they went to the hill to bring her home by force.
When asked to explain her strange
behavior, she said that in her search for the cow she came to the
hill and heard wonderful music coming from the inside of the hill.
Next she felt as if something was pressing on her shoulders and
she slumped down. With this explanation it was imagined that she
had been bewitched by the hill-people. Lest she be spellbound by
these hulders, the girl was closely watched. Fjellhaugen is a lonely
farm; at times there were no people here other than the girl, her
mother, and the two younger children. It became necessary to get
someone to watch over the girl. A message was sent to our crofter,
Matias. He went to Fjellhaugen at once, and from him I later learned
the entire story.
Matias was a reliable
and sensible man. He first thought the girl was suffering from hallucinations
following a period of illness. Matias watched her carefully so that
it became impossible for her to return to the hill although she
tried many times.
One day the best cow was missing.
They found it standing on the same hill; apparently bewitched, just
as the girl had been, and just as unwilling to leave. The next day
the cow was there again, pawing the ground. From then on the cow
had to be watched, for it also wanted only to be on the hill.
Early one morning as one of the younger
girls was sitting by the window, she suddenly burst out: "Oh,
mother, I see a big ugly man outside." Matias ran outside and
saw a tall man dressed in grey clothes walking down the slope. There
had been a little snowfall during the night, which often happens
late in the spring so high up in the mountains. Matias followed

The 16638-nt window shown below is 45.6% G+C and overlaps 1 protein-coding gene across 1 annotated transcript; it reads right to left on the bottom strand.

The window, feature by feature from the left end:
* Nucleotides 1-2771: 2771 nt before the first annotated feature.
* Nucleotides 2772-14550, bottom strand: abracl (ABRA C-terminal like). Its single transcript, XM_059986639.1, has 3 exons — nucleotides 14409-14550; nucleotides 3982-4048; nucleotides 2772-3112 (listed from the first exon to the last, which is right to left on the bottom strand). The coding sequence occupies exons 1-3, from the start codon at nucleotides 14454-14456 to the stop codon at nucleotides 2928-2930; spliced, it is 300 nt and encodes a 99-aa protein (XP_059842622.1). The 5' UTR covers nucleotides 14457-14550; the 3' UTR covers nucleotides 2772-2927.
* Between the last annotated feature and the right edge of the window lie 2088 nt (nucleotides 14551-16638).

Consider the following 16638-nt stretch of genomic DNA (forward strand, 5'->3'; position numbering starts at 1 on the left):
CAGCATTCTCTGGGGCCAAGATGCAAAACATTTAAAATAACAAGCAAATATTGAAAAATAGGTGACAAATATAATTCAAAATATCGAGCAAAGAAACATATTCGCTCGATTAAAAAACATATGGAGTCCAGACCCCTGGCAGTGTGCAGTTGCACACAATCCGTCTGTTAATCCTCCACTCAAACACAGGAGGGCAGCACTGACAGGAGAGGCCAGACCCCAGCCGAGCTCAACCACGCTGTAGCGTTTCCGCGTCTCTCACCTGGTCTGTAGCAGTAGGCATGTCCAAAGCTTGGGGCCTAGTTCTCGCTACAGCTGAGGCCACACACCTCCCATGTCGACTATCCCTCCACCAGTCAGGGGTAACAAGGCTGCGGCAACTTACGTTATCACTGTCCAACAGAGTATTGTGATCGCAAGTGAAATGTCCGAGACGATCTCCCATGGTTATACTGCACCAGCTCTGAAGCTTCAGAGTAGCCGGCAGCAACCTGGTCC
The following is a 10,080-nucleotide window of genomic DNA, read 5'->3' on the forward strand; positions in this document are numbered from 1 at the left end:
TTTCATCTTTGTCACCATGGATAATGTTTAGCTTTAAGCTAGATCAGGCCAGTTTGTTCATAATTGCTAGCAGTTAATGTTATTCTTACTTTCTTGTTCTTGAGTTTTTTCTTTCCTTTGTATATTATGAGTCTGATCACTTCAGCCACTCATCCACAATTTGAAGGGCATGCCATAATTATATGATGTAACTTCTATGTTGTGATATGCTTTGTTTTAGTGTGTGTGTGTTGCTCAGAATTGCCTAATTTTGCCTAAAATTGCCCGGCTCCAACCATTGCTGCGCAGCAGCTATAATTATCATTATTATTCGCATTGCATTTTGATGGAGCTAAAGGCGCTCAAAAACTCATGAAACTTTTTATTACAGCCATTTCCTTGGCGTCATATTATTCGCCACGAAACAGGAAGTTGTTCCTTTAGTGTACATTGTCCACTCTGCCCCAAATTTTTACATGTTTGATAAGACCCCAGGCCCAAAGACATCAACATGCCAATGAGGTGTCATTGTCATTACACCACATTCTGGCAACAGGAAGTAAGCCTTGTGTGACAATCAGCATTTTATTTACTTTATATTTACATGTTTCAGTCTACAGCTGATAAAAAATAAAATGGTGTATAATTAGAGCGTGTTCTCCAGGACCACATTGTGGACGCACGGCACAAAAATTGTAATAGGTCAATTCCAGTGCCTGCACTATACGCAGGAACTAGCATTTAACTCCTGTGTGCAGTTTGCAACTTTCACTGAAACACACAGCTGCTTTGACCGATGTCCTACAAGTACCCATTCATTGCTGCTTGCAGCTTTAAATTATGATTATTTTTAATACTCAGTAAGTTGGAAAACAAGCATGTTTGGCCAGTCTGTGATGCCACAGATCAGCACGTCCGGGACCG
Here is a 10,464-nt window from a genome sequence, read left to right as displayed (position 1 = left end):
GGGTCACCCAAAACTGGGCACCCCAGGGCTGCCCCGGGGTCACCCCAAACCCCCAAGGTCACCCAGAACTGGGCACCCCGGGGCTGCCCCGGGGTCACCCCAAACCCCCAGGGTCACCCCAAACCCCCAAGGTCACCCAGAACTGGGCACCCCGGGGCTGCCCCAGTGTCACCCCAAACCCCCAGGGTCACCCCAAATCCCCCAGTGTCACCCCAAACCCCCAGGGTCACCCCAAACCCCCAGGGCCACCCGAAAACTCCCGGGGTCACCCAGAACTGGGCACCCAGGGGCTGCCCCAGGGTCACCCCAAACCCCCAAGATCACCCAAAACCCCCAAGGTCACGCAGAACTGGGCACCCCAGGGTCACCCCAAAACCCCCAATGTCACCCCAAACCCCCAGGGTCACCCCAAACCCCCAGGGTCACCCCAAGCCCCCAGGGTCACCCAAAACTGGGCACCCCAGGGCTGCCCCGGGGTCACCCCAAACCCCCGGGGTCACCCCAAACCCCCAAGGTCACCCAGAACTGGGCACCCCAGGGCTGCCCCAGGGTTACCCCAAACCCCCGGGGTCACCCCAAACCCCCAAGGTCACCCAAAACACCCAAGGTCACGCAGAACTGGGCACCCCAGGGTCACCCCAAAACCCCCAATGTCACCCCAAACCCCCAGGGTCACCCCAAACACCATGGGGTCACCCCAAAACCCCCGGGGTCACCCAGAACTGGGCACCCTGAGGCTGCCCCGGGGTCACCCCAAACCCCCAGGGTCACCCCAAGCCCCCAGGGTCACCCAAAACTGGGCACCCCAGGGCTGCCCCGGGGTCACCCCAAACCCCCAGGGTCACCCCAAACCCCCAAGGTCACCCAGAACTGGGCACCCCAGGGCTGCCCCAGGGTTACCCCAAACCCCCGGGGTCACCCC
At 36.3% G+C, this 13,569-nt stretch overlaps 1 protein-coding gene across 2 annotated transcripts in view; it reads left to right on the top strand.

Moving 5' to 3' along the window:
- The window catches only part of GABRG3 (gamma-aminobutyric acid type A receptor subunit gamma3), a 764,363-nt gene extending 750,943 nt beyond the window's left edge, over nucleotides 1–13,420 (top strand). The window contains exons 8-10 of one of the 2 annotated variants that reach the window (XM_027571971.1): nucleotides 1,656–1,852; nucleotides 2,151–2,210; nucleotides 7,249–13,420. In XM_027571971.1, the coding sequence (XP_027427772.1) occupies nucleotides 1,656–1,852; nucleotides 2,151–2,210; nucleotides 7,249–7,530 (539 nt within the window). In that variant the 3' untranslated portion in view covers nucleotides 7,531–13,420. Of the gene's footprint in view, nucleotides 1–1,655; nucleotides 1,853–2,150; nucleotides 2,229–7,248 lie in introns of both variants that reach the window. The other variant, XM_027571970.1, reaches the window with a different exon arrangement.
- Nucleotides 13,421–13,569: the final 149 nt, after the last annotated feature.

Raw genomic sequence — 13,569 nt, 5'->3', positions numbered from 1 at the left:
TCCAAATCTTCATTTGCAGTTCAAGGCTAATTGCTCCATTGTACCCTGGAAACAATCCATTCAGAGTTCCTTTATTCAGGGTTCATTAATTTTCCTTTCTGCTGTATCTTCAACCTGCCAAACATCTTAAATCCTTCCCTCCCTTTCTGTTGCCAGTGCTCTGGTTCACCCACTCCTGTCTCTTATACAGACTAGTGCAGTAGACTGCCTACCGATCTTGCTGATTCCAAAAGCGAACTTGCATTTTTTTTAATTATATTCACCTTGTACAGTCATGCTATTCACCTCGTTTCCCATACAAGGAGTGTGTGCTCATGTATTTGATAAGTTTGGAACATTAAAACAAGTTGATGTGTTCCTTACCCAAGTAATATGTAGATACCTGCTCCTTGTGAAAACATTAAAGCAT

the track, which led to the hill mentioned, and here it disappeared.
Matias took an exact measure of the footprint. It proved to be much
larger than the footprint of an ordinary human being and broader
in comparison with its length.
Under these circumstances, Matias
found it best to leave and take the girl with him for her safety.
But by no means did she want to go; all her desires were fixed on
the hill. Matias told me that when he finally got her into the boat,
she jumped into the water, so bewitched was she by these underground
When Matias returned to Einstabøvold
all were attracted by this beautiful and innocent girl. It was agreed
that she should stay with my parents. There she remained the whole
summer. My brother and I were very curious to learn from the girl
her experiences. Although we did everything to win her confidence,
we got nowhere. She said, "What I have seen and heard you will
not believe; therefore, it is best to keep it to myself."
She stayed with father the whole
summer. She was hardworking, kind, and loved by all. There was something
dreamy about her. She was not as lively as other girls of her age.
That summer I left home and in the fall the girl returned to her
mother. I had no opportunity to learn more about her.
Matias told me many
years later that the girl improved, but never fully recovered. She
died young. He also told me that the wow had to be butchered; it
was impossible to keep it away from the hill.
While telling hulder-stories, I will
relate what happened in my home. A person who is born in the country
doesn't easily forget the experiences of his childhood. In the spring,
when the cattle are turned out to pasture for the first time, cowbells
can be heard over the hillsides and one really knows that the longed-for